Majority erred by making finding of fact that trial judge declined to make

Supreme court | Criminal Law | Offences against the person and reputation | Murder

Accused and co-accused M, along with T and B, went to deceased's house to collect drug debt, where M and deceased got into fight. Accused allegedly told B that he stabbed deceased in leg, which was fatal due to severing arteries. Trial judge found that accused and M went to deceased's house with intent to collect drug debt and intent to commit robbery or act of intimidation. Judge convicted accused of second degree murder. Accused was not successful in appeal. Accused appealed to Supreme Court. Appeal dismissed. Verdict of manslaughter was substituted, and matter was remitted to trial judge for sentencing. Conclusion that it was accused who inflicted the stab wounds was well founded in evidence. In doing so, majority erred by making finding of fact that trial judge declined to make. Trial judge failed to consider crucial question of what appellant subjectively knew and intended at time of stabbing. By accepting trial judge’s statement of intent as sufficient to support conviction for murder, majority further erred.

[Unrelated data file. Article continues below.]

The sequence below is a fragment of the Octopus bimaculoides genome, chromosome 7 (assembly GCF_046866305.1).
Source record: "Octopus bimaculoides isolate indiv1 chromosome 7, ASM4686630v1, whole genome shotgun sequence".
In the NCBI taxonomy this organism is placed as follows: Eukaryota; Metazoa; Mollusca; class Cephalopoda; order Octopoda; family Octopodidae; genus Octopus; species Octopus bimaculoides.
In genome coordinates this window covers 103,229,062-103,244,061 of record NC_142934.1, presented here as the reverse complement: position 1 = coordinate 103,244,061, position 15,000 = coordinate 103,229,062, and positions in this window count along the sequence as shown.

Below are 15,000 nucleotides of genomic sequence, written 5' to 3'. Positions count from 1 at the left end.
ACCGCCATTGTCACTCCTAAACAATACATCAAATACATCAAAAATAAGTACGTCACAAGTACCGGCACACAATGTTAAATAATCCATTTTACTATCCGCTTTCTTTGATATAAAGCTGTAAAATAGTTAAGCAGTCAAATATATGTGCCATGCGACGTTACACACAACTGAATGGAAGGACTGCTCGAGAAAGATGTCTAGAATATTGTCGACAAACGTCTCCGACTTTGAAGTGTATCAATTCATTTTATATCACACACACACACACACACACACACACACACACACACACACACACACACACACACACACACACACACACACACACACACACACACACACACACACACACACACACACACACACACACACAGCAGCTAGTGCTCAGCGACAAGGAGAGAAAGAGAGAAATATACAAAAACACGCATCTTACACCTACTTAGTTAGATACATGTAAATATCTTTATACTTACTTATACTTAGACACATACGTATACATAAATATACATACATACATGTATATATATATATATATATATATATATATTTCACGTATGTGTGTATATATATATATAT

R. v. Wakefield (2019), 2019 CarswellAlta 816, 2019 CarswellAlta 817, 2019 SCC 26, 2019 CSC 26, Abella J., Moldaver J., Karakatsanis J., Rowe J., and Martin J. (S.C.C.); affirmed (2018), 2018 CarswellAlta 2557, 2018 ABCA 360, Ronald Berger J.A., Peter Martin J.A., and Jo'Anne Strekaf J.A. (Alta. C.A.).

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